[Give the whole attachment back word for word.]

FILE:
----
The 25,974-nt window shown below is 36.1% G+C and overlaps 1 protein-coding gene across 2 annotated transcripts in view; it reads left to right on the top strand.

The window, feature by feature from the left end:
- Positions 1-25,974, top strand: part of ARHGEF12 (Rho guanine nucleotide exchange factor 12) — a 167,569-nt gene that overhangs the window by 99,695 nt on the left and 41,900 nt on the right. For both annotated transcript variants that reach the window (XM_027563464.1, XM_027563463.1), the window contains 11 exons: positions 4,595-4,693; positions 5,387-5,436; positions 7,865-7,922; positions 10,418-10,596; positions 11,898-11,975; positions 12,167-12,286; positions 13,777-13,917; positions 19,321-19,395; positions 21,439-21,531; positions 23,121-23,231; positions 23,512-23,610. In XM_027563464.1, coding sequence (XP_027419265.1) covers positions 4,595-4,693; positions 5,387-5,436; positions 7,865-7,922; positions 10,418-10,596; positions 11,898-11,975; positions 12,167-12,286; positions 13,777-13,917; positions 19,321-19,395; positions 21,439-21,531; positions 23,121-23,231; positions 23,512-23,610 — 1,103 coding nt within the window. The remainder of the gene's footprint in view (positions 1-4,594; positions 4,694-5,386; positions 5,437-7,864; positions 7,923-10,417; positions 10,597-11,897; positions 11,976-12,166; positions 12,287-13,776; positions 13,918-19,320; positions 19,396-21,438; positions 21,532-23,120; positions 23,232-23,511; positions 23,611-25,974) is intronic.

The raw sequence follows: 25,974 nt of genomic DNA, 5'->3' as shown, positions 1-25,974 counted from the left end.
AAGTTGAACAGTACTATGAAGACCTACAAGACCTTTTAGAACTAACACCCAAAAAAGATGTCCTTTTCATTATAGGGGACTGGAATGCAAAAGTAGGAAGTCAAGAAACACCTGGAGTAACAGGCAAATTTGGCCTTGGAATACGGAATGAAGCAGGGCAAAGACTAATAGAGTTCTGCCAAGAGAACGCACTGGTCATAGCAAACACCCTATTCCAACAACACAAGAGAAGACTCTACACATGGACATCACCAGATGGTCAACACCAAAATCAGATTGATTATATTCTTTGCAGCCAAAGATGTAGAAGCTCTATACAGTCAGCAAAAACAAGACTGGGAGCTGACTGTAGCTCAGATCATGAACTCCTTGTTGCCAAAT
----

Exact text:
The 25,974-nt window shown below is 36.1% G+C and overlaps 1 protein-coding gene across 2 annotated transcripts in view; it reads left to right on the top strand.

The window, feature by feature from the left end:
- Positions 1-25,974, top strand: part of ARHGEF12 (Rho guanine nucleotide exchange factor 12) — a 167,569-nt gene that overhangs the window by 99,695 nt on the left and 41,900 nt on the right. For both annotated transcript variants that reach the window (XM_027563464.1, XM_027563463.1), the window contains 11 exons: positions 4,595-4,693; positions 5,387-5,436; positions 7,865-7,922; positions 10,418-10,596; positions 11,898-11,975; positions 12,167-12,286; positions 13,777-13,917; positions 19,321-19,395; positions 21,439-21,531; positions 23,121-23,231; positions 23,512-23,610. In XM_027563464.1, coding sequence (XP_027419265.1) covers positions 4,595-4,693; positions 5,387-5,436; positions 7,865-7,922; positions 10,418-10,596; positions 11,898-11,975; positions 12,167-12,286; positions 13,777-13,917; positions 19,321-19,395; positions 21,439-21,531; positions 23,121-23,231; positions 23,512-23,610 — 1,103 coding nt within the window. The remainder of the gene's footprint in view (positions 1-4,594; positions 4,694-5,386; positions 5,437-7,864; positions 7,923-10,417; positions 10,597-11,897; positions 11,976-12,166; positions 12,287-13,776; positions 13,918-19,320; positions 19,396-21,438; positions 21,532-23,120; positions 23,232-23,511; positions 23,611-25,974) is intronic.

The raw sequence follows: 25,974 nt of genomic DNA, 5'->3' as shown, positions 1-25,974 counted from the left end.
AAGTTGAACAGTACTATGAAGACCTACAAGACCTTTTAGAACTAACACCCAAAAAAGATGTCCTTTTCATTATAGGGGACTGGAATGCAAAAGTAGGAAGTCAAGAAACACCTGGAGTAACAGGCAAATTTGGCCTTGGAATACGGAATGAAGCAGGGCAAAGACTAATAGAGTTCTGCCAAGAGAACGCACTGGTCATAGCAAACACCCTATTCCAACAACACAAGAGAAGACTCTACACATGGACATCACCAGATGGTCAACACCAAAATCAGATTGATTATATTCTTTGCAGCCAAAGATGTAGAAGCTCTATACAGTCAGCAAAAACAAGACTGGGAGCTGACTGTAGCTCAGATCATGAACTCCTTGTTGCCAAAT